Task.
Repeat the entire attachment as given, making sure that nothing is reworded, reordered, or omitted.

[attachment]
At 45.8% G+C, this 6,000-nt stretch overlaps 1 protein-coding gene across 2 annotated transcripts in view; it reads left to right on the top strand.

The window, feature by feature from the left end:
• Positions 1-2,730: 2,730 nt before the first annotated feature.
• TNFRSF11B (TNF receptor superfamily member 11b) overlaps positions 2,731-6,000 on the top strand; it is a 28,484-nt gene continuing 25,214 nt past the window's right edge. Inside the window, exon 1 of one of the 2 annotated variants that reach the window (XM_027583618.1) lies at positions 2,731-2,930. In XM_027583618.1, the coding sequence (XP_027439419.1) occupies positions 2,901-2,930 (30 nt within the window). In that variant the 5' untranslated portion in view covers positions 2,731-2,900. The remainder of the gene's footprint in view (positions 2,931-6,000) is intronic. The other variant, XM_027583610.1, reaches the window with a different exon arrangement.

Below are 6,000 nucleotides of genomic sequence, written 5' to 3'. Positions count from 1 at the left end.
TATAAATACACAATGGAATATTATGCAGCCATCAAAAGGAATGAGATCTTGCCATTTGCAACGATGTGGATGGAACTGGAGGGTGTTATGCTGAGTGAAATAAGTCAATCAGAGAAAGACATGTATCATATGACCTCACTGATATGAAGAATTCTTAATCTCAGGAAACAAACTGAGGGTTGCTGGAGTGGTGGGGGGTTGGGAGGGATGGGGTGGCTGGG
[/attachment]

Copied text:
At 45.8% G+C, this 6,000-nt stretch overlaps 1 protein-coding gene across 2 annotated transcripts in view; it reads left to right on the top strand.

The window, feature by feature from the left end:
• Positions 1-2,730: 2,730 nt before the first annotated feature.
• TNFRSF11B (TNF receptor superfamily member 11b) overlaps positions 2,731-6,000 on the top strand; it is a 28,484-nt gene continuing 25,214 nt past the window's right edge. Inside the window, exon 1 of one of the 2 annotated variants that reach the window (XM_027583618.1) lies at positions 2,731-2,930. In XM_027583618.1, the coding sequence (XP_027439419.1) occupies positions 2,901-2,930 (30 nt within the window). In that variant the 5' untranslated portion in view covers positions 2,731-2,900. The remainder of the gene's footprint in view (positions 2,931-6,000) is intronic. The other variant, XM_027583610.1, reaches the window with a different exon arrangement.

Below are 6,000 nucleotides of genomic sequence, written 5' to 3'. Positions count from 1 at the left end.
TATAAATACACAATGGAATATTATGCAGCCATCAAAAGGAATGAGATCTTGCCATTTGCAACGATGTGGATGGAACTGGAGGGTGTTATGCTGAGTGAAATAAGTCAATCAGAGAAAGACATGTATCATATGACCTCACTGATATGAAGAATTCTTAATCTCAGGAAACAAACTGAGGGTTGCTGGAGTGGTGGGGGGTTGGGAGGGATGGGGTGGCTGGG